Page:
MANCHESTER, England — At first, this one looked like all the others: randomly deadly, deliberately brutal.
In the last two years, mass killings claimed or inspired by the Islamic State have become a chilling reality in Western Europe: unexpected and impromptu truck attacks, bombings and shootings, in Paris, Brussels, Nice, Berlin and London. Manchester — where 22 were killed in an assault Monday outside a concert — seemed like just the latest chapter in a deadly saga that has claimed more than 300 lives.
But then there were the details. Among other things, this was a concert meant to celebrate female empowerment, and many of the victims were young British women there to take part. The first identified fatality was Georgina “Gina” Callander, 18.
If, as claimed, this attack was carried out by an adherent of the Islamic State, the targeting of women could have been intentional.
“It’s very well known that misogyny is deeply rooted in the radical Islamist worldview,” said Shashank Joshi, a senior research fellow at the Royal United Services Institute, a London-based think tank.
On the stage Monday night was Ariana Grande, the 23-year-old U.S. megastar — and self-styled “dangerous woman” — famous for lyrics that seek to champion female power and routines that exalt the female body.
“Dangerous Woman” is among Grande’s most popular hits: “Don’t need permission,” the song begins, “Made my decision to test my limits.” Grande often appears on stage in cat ears or lingerie. The meaning of her performance — in Manchester, at least — was not lost on her audience.
Melissa Mason, 23, and Rhiana Fitzwilliam, 18, had traveled all the way from Cumbria in the far north of England to see Grande live in concert for the first time.
They booked themselves a room in Manchester’s city center and were looking forward to adventure — at the very least, time away from their cafe jobs.
But the sense of independence Grande so often preached in her music was stolen from them, they said, in an attack that seemed to capitalize on their joy and their youthful devotion to one of their favorite stars.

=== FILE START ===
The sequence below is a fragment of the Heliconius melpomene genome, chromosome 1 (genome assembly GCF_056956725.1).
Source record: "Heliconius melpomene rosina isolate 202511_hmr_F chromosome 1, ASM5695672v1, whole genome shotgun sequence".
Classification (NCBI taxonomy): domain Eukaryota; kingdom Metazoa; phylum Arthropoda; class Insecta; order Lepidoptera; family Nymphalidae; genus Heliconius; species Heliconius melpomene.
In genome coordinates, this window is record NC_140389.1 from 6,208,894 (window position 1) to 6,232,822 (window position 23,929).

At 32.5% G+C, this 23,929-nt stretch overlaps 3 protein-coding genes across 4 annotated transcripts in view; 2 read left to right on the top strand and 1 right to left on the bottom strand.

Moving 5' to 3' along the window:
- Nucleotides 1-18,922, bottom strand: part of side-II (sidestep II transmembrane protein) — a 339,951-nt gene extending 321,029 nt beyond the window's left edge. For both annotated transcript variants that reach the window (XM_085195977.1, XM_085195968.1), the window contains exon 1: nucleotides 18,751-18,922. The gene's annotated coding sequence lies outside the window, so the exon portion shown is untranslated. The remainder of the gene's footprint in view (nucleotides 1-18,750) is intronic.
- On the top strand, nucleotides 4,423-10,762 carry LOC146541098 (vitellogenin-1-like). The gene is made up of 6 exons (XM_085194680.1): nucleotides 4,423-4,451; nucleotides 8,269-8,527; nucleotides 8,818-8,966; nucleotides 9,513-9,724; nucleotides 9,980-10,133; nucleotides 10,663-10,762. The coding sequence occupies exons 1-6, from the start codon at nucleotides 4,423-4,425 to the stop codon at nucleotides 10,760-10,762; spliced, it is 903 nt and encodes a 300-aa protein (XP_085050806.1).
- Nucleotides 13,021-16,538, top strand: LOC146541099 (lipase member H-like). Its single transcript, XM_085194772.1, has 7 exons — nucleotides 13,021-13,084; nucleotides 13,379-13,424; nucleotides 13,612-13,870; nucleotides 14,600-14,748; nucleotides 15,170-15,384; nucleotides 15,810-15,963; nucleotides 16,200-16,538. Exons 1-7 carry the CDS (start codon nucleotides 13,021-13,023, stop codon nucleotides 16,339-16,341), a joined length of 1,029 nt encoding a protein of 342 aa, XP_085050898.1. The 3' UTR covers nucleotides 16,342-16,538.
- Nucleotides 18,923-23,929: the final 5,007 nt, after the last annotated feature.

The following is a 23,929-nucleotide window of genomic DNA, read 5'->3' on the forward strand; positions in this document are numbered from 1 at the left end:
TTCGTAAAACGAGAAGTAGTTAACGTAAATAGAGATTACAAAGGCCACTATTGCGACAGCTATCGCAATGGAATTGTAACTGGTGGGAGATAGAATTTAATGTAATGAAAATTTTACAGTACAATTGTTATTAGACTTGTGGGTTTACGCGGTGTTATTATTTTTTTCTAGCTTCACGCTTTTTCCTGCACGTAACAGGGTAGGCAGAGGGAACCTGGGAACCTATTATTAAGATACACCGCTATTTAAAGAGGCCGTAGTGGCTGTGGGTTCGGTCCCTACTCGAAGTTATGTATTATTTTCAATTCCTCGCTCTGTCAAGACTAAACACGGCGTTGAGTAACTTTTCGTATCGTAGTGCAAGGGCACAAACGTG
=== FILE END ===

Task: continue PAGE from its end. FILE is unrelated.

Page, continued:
On Tuesday, what they remembered was that the arena the night before was filled with many women their age, “and Ariana Grande’s age, too,” Mason added. “It seems purposeful.”
“Why us?” she added. “Why this concert?”
As British police continue their investigation into the motives behind the attack, these are questions that do not yet have clear answers.
In the statement released Tuesday taking credit for the attack, the Islamic State did not mention women explicitly, condemning instead what it called a “shameless concert arena.”
At present, the assailant — identified by authorities as Salman Abedi — is not known to have left behind any substantive rationale for to his choice of venue.
For analysts, however, a through-line was clear enough even without a letter of intent: The venue was what it was; the victims were who they were.
“If you go back to early Islamist documents,” Joshi said, “misogyny and cultural hostility have often been two sides of the same coin.”
Further, he said, “There’s a connection between the targeting of a concert like this and the enslavement of young girls in northern Iraq.”
Many of the women who gathered in the vigil of thousands in Manchester’s main town square on Tuesday evening saw it the same way: The attack on the concert was an attack on women.
“It moves you as a woman when there are young women involved,” said Sue Platt, 52, a lecturer at the Manchester School of Art.
“It attacks freedom. It makes people afraid to gather in a crowd.”
There was also, others said, the particular choice of the Grande concert itself.
Polly Ahmed, 23, who works in a pharmacy and has spent her whole life in Manchester — and who wears a veil — said that she had long seen in Grande a role model for maturity.
“I used to watch her on Nickelodeon when I was in school, because she’s the same age as me,” she said. “Everyone sees her as this Disney Channel princess. But what she’s doing is to show her transition from girlhood to womanhood.”
For Joshi, Islamist ideology has long used the hatred of women as a starting point for condemning Western society seen as immoral and “decadent.” The same persecution of “decadence,” he said, could be seen in a variety of “soft targets” since 9/11 — cafe terraces in Paris, a seaside promenade in Nice and a well-known gay nightclub in Orlando.
But Shahera Khatun, 22, an English literature student at the University of Manchester, said the lesson of Monday’s attack, devastating as it may have been, was clear enough.
“I don’t think anyone should feel less empowered because of this,” she said. “Because of some lowlife.”